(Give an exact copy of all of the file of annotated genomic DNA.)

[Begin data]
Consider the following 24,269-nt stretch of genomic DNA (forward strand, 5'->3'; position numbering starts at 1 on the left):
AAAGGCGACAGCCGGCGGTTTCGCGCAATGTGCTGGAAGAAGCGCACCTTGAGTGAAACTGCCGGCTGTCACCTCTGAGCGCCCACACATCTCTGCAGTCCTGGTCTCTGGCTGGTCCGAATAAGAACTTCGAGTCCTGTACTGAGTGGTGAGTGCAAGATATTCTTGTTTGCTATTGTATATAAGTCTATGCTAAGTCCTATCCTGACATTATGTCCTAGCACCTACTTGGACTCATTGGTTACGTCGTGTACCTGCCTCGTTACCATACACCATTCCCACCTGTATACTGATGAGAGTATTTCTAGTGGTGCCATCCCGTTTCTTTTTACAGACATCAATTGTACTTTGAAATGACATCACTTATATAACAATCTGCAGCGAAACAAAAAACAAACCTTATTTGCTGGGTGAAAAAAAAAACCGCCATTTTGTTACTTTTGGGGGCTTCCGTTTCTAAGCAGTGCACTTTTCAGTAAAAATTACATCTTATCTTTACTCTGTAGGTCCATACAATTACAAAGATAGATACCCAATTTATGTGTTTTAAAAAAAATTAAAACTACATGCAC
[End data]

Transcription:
Consider the following 24,269-nt stretch of genomic DNA (forward strand, 5'->3'; position numbering starts at 1 on the left):
AAAGGCGACAGCCGGCGGTTTCGCGCAATGTGCTGGAAGAAGCGCACCTTGAGTGAAACTGCCGGCTGTCACCTCTGAGCGCCCACACATCTCTGCAGTCCTGGTCTCTGGCTGGTCCGAATAAGAACTTCGAGTCCTGTACTGAGTGGTGAGTGCAAGATATTCTTGTTTGCTATTGTATATAAGTCTATGCTAAGTCCTATCCTGACATTATGTCCTAGCACCTACTTGGACTCATTGGTTACGTCGTGTACCTGCCTCGTTACCATACACCATTCCCACCTGTATACTGATGAGAGTATTTCTAGTGGTGCCATCCCGTTTCTTTTTACAGACATCAATTGTACTTTGAAATGACATCACTTATATAACAATCTGCAGCGAAACAAAAAACAAACCTTATTTGCTGGGTGAAAAAAAAAACCGCCATTTTGTTACTTTTGGGGGCTTCCGTTTCTAAGCAGTGCACTTTTCAGTAAAAATTACATCTTATCTTTACTCTGTAGGTCCATACAATTACAAAGATAGATACCCAATTTATGTGTTTTAAAAAAAATTAAAACTACATGCAC